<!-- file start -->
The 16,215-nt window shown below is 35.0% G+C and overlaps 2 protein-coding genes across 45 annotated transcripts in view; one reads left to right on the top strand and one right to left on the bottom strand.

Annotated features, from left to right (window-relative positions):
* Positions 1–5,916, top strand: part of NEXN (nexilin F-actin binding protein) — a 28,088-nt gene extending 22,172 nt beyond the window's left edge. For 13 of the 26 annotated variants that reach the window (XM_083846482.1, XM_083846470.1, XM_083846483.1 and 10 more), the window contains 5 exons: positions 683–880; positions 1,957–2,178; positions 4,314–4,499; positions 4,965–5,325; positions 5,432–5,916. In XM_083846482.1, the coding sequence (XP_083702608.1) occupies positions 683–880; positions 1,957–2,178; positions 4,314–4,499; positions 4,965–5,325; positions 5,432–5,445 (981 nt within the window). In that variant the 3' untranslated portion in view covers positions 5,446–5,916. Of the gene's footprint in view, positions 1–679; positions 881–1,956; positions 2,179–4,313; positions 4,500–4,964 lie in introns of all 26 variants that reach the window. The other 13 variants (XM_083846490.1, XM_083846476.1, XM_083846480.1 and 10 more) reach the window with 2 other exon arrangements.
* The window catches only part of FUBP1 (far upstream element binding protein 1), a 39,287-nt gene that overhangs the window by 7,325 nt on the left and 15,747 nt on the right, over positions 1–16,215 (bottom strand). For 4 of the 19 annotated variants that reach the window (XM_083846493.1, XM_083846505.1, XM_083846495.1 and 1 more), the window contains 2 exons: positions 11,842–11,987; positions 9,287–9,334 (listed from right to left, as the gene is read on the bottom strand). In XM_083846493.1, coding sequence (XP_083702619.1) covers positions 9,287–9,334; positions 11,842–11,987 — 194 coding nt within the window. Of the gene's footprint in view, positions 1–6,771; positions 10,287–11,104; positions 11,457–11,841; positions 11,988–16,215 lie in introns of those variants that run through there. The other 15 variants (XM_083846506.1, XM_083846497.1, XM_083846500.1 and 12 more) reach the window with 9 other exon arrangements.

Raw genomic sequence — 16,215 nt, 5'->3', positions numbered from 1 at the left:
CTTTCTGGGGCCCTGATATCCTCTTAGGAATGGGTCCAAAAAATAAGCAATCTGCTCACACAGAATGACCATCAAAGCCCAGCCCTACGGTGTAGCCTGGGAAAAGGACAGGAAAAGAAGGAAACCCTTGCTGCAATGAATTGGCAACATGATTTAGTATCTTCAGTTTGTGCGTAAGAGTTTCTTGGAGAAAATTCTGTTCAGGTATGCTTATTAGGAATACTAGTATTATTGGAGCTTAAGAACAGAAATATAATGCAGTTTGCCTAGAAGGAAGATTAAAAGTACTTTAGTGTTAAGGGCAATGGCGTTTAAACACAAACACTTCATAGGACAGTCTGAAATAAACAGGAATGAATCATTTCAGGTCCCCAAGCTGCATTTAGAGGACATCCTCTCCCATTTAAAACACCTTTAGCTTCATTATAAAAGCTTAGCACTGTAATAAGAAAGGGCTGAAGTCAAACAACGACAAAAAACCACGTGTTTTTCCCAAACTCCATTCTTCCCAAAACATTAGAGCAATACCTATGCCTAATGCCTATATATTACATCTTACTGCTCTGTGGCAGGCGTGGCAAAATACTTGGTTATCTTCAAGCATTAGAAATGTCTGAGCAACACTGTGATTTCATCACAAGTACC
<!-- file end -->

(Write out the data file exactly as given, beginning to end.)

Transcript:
The 16,215-nt window shown below is 35.0% G+C and overlaps 2 protein-coding genes across 45 annotated transcripts in view; one reads left to right on the top strand and one right to left on the bottom strand.

Annotated features, from left to right (window-relative positions):
* Positions 1–5,916, top strand: part of NEXN (nexilin F-actin binding protein) — a 28,088-nt gene extending 22,172 nt beyond the window's left edge. For 13 of the 26 annotated variants that reach the window (XM_083846482.1, XM_083846470.1, XM_083846483.1 and 10 more), the window contains 5 exons: positions 683–880; positions 1,957–2,178; positions 4,314–4,499; positions 4,965–5,325; positions 5,432–5,916. In XM_083846482.1, the coding sequence (XP_083702608.1) occupies positions 683–880; positions 1,957–2,178; positions 4,314–4,499; positions 4,965–5,325; positions 5,432–5,445 (981 nt within the window). In that variant the 3' untranslated portion in view covers positions 5,446–5,916. Of the gene's footprint in view, positions 1–679; positions 881–1,956; positions 2,179–4,313; positions 4,500–4,964 lie in introns of all 26 variants that reach the window. The other 13 variants (XM_083846490.1, XM_083846476.1, XM_083846480.1 and 10 more) reach the window with 2 other exon arrangements.
* The window catches only part of FUBP1 (far upstream element binding protein 1), a 39,287-nt gene that overhangs the window by 7,325 nt on the left and 15,747 nt on the right, over positions 1–16,215 (bottom strand). For 4 of the 19 annotated variants that reach the window (XM_083846493.1, XM_083846505.1, XM_083846495.1 and 1 more), the window contains 2 exons: positions 11,842–11,987; positions 9,287–9,334 (listed from right to left, as the gene is read on the bottom strand). In XM_083846493.1, coding sequence (XP_083702619.1) covers positions 9,287–9,334; positions 11,842–11,987 — 194 coding nt within the window. Of the gene's footprint in view, positions 1–6,771; positions 10,287–11,104; positions 11,457–11,841; positions 11,988–16,215 lie in introns of those variants that run through there. The other 15 variants (XM_083846506.1, XM_083846497.1, XM_083846500.1 and 12 more) reach the window with 9 other exon arrangements.

Raw genomic sequence — 16,215 nt, 5'->3', positions numbered from 1 at the left:
CTTTCTGGGGCCCTGATATCCTCTTAGGAATGGGTCCAAAAAATAAGCAATCTGCTCACACAGAATGACCATCAAAGCCCAGCCCTACGGTGTAGCCTGGGAAAAGGACAGGAAAAGAAGGAAACCCTTGCTGCAATGAATTGGCAACATGATTTAGTATCTTCAGTTTGTGCGTAAGAGTTTCTTGGAGAAAATTCTGTTCAGGTATGCTTATTAGGAATACTAGTATTATTGGAGCTTAAGAACAGAAATATAATGCAGTTTGCCTAGAAGGAAGATTAAAAGTACTTTAGTGTTAAGGGCAATGGCGTTTAAACACAAACACTTCATAGGACAGTCTGAAATAAACAGGAATGAATCATTTCAGGTCCCCAAGCTGCATTTAGAGGACATCCTCTCCCATTTAAAACACCTTTAGCTTCATTATAAAAGCTTAGCACTGTAATAAGAAAGGGCTGAAGTCAAACAACGACAAAAAACCACGTGTTTTTCCCAAACTCCATTCTTCCCAAAACATTAGAGCAATACCTATGCCTAATGCCTATATATTACATCTTACTGCTCTGTGGCAGGCGTGGCAAAATACTTGGTTATCTTCAAGCATTAGAAATGTCTGAGCAACACTGTGATTTCATCACAAGTACC